PH national pleads guilty to large-scale US immigration fraud
Boston – A Filipino from California pleaded guilty Sept. 27 in federal court in Boston to running a large-scale marriage fraud “agency” that arranged hundreds of sham marriages to circumvent immigration laws. This included, among other things, obtaining green cards under the Violence Against Women Act (VAWA) by claiming the undocumented clients had been abused by alleged American spouses.
Marcialito Biol Benitez, a.k.a “Mars,” 49, a Philippine national residing in Los Angeles, pleaded guilty to conspiracy to commit marriage fraud and immigration document fraud. US District Court Judge Denise J. Casper scheduled sentencing for Jan. 10, 2024. Benitez was arrested and charged in April 2022.
Benitez operated what he and others referred to as an “agency” that arranged hundreds of sham marriages between foreign national “clients” and US citizens, including at least one foreign national who resided in Massachusetts. The agency then prepared and submitted false petitions, applications, and other documents to substantiate the sham marriages and secure adjustment of clients’ immigration statuses for a fee of between $20,000 and $35,000 in cash.
Benitez operated the agency out of brick-and-mortar offices in Los Angeles, where he employed his co-conspirators as staff. Among other things, Benitez’s staff allegedly assisted with arranging marriages, submitting fraudulent marriage and immigration documents for the agency’s clients — including false tax returns as well as recruiting US citizens to marry the agency’s clients in exchange for payment.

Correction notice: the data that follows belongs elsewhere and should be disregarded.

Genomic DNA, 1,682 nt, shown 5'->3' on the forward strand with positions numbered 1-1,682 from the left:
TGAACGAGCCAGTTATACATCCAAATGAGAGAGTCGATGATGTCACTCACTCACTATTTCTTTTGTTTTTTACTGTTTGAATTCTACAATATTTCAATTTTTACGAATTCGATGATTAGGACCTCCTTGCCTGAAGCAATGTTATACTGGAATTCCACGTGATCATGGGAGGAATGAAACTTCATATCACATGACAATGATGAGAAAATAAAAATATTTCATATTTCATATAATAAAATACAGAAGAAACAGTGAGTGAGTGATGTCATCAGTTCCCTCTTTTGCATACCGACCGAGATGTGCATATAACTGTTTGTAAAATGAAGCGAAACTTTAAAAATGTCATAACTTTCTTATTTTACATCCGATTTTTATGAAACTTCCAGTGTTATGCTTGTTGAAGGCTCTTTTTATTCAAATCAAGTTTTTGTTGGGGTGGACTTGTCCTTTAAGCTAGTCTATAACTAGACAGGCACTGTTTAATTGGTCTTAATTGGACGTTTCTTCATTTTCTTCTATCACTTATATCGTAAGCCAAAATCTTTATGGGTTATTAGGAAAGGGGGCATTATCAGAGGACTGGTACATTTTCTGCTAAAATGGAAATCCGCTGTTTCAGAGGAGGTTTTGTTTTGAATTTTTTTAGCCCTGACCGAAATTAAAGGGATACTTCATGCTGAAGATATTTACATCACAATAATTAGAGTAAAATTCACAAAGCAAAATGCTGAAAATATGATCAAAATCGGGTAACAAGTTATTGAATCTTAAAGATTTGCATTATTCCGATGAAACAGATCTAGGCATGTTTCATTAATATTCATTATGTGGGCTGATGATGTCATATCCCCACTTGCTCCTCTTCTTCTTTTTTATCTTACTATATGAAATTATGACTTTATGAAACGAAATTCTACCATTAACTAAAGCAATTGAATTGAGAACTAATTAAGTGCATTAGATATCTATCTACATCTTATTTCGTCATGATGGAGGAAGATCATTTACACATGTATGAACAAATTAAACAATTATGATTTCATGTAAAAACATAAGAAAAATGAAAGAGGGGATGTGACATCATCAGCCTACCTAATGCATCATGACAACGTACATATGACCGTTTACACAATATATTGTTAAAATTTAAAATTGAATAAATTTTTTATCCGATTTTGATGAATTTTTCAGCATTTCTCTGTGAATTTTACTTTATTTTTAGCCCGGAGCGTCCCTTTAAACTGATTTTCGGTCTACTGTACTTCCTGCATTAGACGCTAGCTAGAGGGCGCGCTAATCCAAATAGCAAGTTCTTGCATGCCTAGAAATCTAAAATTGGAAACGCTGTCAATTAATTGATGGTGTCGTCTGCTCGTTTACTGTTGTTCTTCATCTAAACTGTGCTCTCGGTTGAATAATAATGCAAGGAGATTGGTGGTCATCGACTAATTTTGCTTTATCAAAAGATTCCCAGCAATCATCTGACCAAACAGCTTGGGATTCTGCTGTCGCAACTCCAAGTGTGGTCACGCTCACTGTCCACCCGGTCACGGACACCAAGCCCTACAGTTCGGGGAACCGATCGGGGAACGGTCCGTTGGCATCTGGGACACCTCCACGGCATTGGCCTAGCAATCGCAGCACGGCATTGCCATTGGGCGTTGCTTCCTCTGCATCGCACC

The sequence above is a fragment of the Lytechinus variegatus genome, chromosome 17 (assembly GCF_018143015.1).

After pairing foreign national clients with citizen spouses, Benitez’s agency staged fake wedding ceremonies at chapels, parks, and other locations, performed by hired online officiants. For many clients, the agency would take photos of undocumented clients and citizen spouses in front of prop wedding decorations for later submission with immigration petitions.
Benitez’s agency then submitted fraudulent, marriage-based immigration petitions to US Citizenship and Immigration Services (USCIS), the federal agency responsible for granting lawful permanent resident status.
Benitez’s agency coached clients and spouses through interviews with USCIS and advised clients about maintaining the appearance of legitimate marriage to their spouses. Benitez’s agency arranged sham marriages and submitted fraudulent immigration documents for at least 600 clients between October 2016 and March 2022.
Benitez’s agency would assist certain clients — typically those whose spouses became unresponsive or uncooperative — with obtaining green cards under VAWA by claiming the undocumented clients had been abused by alleged American spouses. Specifically, the agency would submit fraudulent applications on clients’ behalf for temporary restraining orders against spouses based on fabricated domestic violence allegations.
Benitez’s agency would then submit the restraining order documentation along with immigration petitions to USCIS, in order to take advantage of VAWA provisions that permit non-citizen victims of spousal abuse to apply for lawful permanent resident status without their spouses’ involvement.
Benitez is the seventh defendant to plead guilty in this case.